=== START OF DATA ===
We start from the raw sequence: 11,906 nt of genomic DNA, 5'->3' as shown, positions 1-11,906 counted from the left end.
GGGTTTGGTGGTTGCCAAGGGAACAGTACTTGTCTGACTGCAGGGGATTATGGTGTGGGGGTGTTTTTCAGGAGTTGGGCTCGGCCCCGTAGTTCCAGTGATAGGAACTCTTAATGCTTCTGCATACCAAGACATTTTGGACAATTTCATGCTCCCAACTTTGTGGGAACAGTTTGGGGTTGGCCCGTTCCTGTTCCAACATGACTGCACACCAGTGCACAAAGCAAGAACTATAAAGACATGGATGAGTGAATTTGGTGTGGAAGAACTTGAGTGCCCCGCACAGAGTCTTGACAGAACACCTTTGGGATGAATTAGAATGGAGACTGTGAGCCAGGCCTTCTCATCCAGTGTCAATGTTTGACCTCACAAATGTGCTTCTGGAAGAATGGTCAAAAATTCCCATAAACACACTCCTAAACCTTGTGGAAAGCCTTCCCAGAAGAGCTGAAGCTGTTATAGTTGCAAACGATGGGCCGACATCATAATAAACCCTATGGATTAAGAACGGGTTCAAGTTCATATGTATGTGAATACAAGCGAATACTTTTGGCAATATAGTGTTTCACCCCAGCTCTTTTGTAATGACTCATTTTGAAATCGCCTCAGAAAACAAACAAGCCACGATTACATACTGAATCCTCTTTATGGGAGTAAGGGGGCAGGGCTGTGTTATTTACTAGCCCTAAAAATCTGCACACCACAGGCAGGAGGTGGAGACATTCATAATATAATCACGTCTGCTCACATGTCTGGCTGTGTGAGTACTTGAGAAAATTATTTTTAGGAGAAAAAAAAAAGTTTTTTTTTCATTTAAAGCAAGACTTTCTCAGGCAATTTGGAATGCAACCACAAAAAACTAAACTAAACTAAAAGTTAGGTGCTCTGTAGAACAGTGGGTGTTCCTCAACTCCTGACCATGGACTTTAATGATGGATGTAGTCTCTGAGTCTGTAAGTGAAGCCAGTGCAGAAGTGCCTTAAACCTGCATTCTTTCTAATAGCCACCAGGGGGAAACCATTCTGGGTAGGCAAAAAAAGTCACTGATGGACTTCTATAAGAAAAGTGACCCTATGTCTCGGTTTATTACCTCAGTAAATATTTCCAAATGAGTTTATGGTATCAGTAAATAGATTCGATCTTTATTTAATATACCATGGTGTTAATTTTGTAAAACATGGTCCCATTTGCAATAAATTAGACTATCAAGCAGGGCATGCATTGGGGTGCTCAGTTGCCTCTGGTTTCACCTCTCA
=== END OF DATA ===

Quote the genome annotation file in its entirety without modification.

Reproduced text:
We start from the raw sequence: 11,906 nt of genomic DNA, 5'->3' as shown, positions 1-11,906 counted from the left end.
GGGTTTGGTGGTTGCCAAGGGAACAGTACTTGTCTGACTGCAGGGGATTATGGTGTGGGGGTGTTTTTCAGGAGTTGGGCTCGGCCCCGTAGTTCCAGTGATAGGAACTCTTAATGCTTCTGCATACCAAGACATTTTGGACAATTTCATGCTCCCAACTTTGTGGGAACAGTTTGGGGTTGGCCCGTTCCTGTTCCAACATGACTGCACACCAGTGCACAAAGCAAGAACTATAAAGACATGGATGAGTGAATTTGGTGTGGAAGAACTTGAGTGCCCCGCACAGAGTCTTGACAGAACACCTTTGGGATGAATTAGAATGGAGACTGTGAGCCAGGCCTTCTCATCCAGTGTCAATGTTTGACCTCACAAATGTGCTTCTGGAAGAATGGTCAAAAATTCCCATAAACACACTCCTAAACCTTGTGGAAAGCCTTCCCAGAAGAGCTGAAGCTGTTATAGTTGCAAACGATGGGCCGACATCATAATAAACCCTATGGATTAAGAACGGGTTCAAGTTCATATGTATGTGAATACAAGCGAATACTTTTGGCAATATAGTGTTTCACCCCAGCTCTTTTGTAATGACTCATTTTGAAATCGCCTCAGAAAACAAACAAGCCACGATTACATACTGAATCCTCTTTATGGGAGTAAGGGGGCAGGGCTGTGTTATTTACTAGCCCTAAAAATCTGCACACCACAGGCAGGAGGTGGAGACATTCATAATATAATCACGTCTGCTCACATGTCTGGCTGTGTGAGTACTTGAGAAAATTATTTTTAGGAGAAAAAAAAAAGTTTTTTTTTCATTTAAAGCAAGACTTTCTCAGGCAATTTGGAATGCAACCACAAAAAACTAAACTAAACTAAAAGTTAGGTGCTCTGTAGAACAGTGGGTGTTCCTCAACTCCTGACCATGGACTTTAATGATGGATGTAGTCTCTGAGTCTGTAAGTGAAGCCAGTGCAGAAGTGCCTTAAACCTGCATTCTTTCTAATAGCCACCAGGGGGAAACCATTCTGGGTAGGCAAAAAAAGTCACTGATGGACTTCTATAAGAAAAGTGACCCTATGTCTCGGTTTATTACCTCAGTAAATATTTCCAAATGAGTTTATGGTATCAGTAAATAGATTCGATCTTTATTTAATATACCATGGTGTTAATTTTGTAAAACATGGTCCCATTTGCAATAAATTAGACTATCAAGCAGGGCATGCATTGGGGTGCTCAGTTGCCTCTGGTTTCACCTCTCA